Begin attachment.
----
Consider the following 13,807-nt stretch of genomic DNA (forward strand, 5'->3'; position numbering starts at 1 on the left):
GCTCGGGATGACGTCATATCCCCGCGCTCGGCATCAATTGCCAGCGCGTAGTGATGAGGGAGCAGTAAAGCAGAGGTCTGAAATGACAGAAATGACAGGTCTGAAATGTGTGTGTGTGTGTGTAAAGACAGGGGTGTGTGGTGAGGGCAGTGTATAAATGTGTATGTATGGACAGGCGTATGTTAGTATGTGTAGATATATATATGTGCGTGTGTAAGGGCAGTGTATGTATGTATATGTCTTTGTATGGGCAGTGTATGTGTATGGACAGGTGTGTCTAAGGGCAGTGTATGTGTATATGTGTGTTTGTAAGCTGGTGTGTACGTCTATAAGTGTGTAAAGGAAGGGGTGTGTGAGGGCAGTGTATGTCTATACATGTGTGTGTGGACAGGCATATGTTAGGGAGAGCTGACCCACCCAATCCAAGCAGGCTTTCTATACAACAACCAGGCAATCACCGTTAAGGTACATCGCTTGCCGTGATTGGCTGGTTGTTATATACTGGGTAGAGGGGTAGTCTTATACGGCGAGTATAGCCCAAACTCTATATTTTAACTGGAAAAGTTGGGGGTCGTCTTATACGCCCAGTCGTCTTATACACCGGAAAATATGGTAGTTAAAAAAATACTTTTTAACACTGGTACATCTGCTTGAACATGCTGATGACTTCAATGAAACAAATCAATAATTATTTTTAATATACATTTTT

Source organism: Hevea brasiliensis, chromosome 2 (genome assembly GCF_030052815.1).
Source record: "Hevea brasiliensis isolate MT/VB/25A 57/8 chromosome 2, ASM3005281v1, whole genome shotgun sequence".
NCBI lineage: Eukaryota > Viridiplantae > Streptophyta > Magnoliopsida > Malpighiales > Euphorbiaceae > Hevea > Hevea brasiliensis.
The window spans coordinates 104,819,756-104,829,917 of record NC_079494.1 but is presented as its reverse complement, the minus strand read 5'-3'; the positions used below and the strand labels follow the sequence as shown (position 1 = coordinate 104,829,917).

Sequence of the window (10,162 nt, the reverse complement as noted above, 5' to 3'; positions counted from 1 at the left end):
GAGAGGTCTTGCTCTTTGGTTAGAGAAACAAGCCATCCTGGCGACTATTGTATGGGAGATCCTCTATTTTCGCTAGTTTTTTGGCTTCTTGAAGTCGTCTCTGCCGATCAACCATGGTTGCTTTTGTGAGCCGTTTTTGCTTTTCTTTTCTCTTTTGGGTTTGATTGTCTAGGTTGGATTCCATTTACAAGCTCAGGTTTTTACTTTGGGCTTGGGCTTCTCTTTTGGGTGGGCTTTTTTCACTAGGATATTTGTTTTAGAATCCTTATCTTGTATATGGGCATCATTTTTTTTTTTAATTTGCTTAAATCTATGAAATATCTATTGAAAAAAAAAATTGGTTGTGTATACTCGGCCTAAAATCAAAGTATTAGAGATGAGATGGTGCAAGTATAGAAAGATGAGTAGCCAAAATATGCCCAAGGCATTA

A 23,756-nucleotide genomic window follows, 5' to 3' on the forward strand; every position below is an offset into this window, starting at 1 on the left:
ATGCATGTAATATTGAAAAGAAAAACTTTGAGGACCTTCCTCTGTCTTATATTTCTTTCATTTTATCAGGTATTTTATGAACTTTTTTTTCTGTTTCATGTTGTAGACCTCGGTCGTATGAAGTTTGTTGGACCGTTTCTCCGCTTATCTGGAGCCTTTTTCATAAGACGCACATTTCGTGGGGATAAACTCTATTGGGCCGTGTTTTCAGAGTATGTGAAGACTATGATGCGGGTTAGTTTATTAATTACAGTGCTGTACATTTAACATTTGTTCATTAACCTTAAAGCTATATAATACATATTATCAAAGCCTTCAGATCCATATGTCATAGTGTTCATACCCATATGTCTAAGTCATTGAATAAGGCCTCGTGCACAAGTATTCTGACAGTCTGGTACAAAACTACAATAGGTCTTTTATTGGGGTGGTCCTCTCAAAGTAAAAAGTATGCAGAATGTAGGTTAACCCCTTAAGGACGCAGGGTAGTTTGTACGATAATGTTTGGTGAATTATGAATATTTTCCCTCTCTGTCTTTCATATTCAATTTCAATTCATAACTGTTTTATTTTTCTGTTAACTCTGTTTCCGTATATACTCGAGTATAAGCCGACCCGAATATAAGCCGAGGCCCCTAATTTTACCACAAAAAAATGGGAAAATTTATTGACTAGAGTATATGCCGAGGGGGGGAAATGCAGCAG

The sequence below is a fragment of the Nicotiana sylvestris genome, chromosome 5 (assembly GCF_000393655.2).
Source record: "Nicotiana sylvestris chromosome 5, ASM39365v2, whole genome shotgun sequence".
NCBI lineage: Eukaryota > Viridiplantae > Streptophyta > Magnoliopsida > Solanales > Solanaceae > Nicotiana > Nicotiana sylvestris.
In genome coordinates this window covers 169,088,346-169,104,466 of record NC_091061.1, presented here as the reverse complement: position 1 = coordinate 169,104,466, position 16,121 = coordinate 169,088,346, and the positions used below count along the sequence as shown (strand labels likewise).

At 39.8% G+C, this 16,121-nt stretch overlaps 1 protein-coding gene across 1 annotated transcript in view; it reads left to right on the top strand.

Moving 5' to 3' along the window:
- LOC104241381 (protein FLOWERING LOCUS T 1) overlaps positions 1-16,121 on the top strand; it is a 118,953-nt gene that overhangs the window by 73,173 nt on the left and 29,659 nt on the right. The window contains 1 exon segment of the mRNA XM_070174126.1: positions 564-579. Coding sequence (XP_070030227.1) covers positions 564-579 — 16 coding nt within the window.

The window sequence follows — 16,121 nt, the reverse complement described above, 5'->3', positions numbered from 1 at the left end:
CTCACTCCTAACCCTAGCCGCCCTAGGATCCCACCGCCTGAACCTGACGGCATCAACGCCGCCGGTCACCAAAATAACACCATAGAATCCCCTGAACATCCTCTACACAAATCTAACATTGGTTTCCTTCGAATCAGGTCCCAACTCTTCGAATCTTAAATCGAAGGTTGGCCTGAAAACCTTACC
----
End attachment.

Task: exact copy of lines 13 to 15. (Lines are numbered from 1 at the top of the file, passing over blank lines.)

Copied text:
NCBI lineage: Eukaryota > Viridiplantae > Streptophyta > Magnoliopsida > Solanales > Solanaceae > Nicotiana > Nicotiana sylvestris.
In genome coordinates this window covers 169,088,346-169,104,466 of record NC_091061.1, presented here as the reverse complement: position 1 = coordinate 169,104,466, position 16,121 = coordinate 169,088,346, and the positions used below count along the sequence as shown (strand labels likewise).

At 39.8% G+C, this 16,121-nt stretch overlaps 1 protein-coding gene across 1 annotated transcript in view; it reads left to right on the top strand.